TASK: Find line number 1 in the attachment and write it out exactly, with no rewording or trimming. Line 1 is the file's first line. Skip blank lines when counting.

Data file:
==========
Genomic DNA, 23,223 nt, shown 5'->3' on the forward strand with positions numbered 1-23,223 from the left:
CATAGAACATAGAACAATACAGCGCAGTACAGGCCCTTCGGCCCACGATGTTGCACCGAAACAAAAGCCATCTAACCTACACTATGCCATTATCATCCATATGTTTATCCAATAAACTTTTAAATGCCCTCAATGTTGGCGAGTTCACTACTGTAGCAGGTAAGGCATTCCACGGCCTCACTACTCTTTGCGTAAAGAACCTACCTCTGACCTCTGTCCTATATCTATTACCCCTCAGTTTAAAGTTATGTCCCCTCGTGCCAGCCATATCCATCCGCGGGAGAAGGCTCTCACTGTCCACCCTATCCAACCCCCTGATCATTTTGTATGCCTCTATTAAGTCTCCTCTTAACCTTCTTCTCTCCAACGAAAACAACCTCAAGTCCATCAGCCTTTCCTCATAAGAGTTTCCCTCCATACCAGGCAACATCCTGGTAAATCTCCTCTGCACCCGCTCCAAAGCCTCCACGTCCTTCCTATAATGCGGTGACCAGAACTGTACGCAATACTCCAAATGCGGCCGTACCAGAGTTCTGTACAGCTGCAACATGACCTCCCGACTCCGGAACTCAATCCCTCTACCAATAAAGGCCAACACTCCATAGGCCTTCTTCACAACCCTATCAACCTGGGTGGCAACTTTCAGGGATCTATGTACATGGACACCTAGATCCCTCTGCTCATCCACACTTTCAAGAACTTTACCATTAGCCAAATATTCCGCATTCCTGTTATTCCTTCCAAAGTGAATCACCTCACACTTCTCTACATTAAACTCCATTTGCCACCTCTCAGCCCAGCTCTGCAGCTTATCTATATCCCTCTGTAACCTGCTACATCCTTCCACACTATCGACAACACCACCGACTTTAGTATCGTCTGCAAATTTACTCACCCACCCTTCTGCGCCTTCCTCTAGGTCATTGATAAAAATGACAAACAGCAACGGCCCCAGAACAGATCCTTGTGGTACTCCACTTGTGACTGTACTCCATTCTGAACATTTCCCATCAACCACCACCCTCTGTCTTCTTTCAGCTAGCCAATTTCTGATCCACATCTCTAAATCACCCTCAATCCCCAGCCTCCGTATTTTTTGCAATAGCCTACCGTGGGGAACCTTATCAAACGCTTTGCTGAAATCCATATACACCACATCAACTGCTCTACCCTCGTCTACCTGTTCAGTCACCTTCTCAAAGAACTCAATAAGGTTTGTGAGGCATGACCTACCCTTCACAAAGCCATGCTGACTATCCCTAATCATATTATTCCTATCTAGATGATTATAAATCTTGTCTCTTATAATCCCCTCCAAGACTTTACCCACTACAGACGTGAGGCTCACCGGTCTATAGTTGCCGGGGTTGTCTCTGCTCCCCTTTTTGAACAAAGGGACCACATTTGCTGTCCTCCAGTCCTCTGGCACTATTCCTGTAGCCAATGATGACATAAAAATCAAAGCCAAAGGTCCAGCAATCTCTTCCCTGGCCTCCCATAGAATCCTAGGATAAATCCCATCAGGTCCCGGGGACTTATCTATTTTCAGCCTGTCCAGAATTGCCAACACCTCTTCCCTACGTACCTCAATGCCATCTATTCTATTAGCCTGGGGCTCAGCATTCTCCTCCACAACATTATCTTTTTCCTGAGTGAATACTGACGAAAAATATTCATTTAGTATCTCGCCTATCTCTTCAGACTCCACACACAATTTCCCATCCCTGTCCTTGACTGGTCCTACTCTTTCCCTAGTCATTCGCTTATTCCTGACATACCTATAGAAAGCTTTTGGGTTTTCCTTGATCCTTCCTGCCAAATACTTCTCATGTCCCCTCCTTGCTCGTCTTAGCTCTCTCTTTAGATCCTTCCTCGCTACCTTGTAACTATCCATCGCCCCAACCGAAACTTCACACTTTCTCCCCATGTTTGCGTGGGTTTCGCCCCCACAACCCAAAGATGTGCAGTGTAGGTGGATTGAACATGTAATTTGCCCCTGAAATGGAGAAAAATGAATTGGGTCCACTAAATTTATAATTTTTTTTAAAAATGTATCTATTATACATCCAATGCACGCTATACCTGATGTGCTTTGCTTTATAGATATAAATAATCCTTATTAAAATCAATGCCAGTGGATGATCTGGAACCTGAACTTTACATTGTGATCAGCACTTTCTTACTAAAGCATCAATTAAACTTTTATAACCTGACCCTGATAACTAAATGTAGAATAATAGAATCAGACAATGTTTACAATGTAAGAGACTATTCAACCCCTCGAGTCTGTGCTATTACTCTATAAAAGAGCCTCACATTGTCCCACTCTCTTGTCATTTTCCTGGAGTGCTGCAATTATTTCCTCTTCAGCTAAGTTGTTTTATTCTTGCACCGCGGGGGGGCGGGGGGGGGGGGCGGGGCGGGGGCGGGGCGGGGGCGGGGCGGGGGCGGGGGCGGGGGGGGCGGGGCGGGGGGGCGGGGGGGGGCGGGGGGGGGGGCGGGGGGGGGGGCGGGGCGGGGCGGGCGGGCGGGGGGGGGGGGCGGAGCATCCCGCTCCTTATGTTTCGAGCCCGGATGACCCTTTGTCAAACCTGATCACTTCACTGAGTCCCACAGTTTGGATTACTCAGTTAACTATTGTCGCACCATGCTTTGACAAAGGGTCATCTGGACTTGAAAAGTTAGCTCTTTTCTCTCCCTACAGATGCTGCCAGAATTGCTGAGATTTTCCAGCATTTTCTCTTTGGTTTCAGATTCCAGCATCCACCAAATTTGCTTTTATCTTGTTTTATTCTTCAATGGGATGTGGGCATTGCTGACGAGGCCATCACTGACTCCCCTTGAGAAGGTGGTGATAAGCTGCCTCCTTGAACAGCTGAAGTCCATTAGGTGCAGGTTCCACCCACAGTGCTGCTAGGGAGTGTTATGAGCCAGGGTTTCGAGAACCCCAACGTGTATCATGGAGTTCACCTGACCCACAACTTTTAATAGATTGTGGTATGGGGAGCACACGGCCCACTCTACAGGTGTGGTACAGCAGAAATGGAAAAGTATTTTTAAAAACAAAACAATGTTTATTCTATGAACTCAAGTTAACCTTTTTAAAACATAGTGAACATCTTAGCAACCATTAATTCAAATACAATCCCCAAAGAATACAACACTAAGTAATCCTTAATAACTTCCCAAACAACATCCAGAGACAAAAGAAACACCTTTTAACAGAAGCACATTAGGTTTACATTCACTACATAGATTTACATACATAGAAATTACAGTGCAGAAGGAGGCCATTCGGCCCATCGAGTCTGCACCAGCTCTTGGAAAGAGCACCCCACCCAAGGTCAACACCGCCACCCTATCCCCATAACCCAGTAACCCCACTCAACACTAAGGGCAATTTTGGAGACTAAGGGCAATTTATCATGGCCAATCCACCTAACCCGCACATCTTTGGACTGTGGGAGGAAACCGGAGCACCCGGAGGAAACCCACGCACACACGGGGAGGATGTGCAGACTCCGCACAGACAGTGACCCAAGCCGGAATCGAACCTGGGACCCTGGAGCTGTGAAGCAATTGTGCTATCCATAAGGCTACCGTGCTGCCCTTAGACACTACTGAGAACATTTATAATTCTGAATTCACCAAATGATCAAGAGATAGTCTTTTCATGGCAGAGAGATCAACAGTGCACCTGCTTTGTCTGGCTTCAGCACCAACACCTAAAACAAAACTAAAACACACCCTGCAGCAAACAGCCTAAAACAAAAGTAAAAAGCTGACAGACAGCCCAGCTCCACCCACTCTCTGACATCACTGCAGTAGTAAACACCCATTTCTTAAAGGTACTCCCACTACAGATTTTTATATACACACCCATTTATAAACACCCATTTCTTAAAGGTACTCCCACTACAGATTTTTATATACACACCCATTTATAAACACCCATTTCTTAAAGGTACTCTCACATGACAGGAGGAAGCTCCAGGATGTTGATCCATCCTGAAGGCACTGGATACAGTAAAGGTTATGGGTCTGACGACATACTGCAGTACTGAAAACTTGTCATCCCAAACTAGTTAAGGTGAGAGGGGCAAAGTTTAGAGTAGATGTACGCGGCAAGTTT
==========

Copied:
Genomic DNA, 23,223 nt, shown 5'->3' on the forward strand with positions numbered 1-23,223 from the left: